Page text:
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Performance and Pedagogy Blog

A blog about the performance and pedagogy of music.

Setting Goals

Andrew Hitz

As with any pursuit, one of the most beneficial things a musician can do is to set goals. All musicians, regardless of their ability level, must constantly be evaluating themselves as players. The setting of goals is how even the very best of the best in the music business seem to be improving all the time at their craft.

The first week of my freshman year at Northwestern University our teacher, Rex Martin, made the entire studio write down our goals on a piece of paper. He had us separate them into three categories: short term, medium term, and long term. He told us that the more specific we were with what we wanted to accomplish, the easier it would be to formulate a plan to achieve those goals.

He encouraged us to redo this exercise every year for two reasons. First, we could check back on our previous list of goals to see if not only we achieved them but if it happened on the schedule we had laid out. Second, we could add new goals to our list as our abilities and desires within music changed.

Here is a breakdown of the three categories:

Short Term Goals:

These should be things that you can accomplish within days, weeks, or a few months. Examples could be memorizing an etude, recording a video of yourself and posting it on YouTube, or learning harmonic minor scales in thirds.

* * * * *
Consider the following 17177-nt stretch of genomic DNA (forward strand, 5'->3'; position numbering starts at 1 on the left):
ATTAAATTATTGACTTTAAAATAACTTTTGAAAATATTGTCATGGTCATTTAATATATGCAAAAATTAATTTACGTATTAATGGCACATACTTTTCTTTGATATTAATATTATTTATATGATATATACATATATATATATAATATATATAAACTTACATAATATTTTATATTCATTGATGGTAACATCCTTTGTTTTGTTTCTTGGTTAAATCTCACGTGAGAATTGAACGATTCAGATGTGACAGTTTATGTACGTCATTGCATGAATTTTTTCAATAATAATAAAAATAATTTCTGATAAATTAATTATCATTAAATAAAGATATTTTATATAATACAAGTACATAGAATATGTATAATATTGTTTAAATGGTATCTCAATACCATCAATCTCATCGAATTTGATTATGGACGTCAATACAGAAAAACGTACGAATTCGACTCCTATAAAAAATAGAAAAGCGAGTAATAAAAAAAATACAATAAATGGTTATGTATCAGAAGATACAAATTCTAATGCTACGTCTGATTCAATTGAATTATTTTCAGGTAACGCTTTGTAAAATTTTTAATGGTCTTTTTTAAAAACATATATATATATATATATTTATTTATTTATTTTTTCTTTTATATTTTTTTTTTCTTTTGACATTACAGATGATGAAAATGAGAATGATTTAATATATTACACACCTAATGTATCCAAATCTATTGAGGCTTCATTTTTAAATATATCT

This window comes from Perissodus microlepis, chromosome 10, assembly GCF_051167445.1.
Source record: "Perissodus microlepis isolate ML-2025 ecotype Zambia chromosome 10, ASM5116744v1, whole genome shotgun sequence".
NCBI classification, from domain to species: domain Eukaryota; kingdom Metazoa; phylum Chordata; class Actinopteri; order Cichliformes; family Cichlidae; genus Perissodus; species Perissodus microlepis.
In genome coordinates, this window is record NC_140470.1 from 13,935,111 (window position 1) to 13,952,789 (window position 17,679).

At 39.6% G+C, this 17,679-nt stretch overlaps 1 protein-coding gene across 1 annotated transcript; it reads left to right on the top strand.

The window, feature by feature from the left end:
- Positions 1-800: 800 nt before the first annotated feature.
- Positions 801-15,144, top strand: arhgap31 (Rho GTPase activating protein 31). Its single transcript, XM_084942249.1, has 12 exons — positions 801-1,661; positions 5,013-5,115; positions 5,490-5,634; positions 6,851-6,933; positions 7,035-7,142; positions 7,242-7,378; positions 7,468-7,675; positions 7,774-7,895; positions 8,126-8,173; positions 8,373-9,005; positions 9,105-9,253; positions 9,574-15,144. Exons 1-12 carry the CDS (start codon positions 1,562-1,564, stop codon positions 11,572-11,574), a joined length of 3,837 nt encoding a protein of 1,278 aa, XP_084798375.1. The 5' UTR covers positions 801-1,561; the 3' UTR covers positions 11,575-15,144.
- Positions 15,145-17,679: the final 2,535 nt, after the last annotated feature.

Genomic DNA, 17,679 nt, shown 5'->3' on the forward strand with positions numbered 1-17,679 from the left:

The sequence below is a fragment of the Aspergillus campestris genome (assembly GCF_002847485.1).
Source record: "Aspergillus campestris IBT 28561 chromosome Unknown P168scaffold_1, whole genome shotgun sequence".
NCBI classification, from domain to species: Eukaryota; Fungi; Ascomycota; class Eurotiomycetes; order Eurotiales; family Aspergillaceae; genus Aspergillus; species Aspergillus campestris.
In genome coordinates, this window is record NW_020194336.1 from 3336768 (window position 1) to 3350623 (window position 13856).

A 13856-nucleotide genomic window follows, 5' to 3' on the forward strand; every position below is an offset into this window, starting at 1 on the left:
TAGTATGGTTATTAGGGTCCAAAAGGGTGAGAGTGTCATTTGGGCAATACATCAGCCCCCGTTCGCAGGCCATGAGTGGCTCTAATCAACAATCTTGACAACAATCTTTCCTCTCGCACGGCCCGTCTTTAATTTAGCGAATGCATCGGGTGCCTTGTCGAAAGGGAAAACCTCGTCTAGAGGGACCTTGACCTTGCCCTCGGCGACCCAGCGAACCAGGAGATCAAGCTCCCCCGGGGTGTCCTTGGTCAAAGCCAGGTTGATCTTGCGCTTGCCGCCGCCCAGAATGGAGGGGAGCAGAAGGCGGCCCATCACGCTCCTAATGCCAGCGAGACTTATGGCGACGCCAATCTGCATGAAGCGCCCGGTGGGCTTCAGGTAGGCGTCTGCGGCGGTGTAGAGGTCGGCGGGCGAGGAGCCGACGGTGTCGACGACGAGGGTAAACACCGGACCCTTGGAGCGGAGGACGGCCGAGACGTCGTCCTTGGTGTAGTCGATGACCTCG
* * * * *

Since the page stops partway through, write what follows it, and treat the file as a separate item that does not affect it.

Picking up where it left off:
Medium Term Goals:

These should be goals that might take you anywhere from 6 months to a few years. If you are an undergraduate this might include which graduate school you want to attend. It also could be starting your own blog or website, playing in a summer festival, or increasing the speed of your double tonguing by 20 bpm.

Long Term Goals:

These should be things that you would hope to accomplish in three or more years. These could include being a tenured professor of tuba at Northwestern (the one goal Mr. Martin told us we weren’t allowed to have because he didn’t want us taking his job!), playing trumpet in the Boston Symphony, or taking my gig in Boston Brass. You should think really big for the long term goals because you will only ever achieve what you set out to achieve!

Everyone knows that making goals is important in every aspect of life. But if you can quantify those goals you will find an enormous benefit down the road. I encourage my students to set up a Google document detailing their goals that they can add to every year at the beginning of school. This is a great way to keep track of their progress and can be accessed from anywhere.

Remember:

Organization=Productivity and Productivity=Eventual Success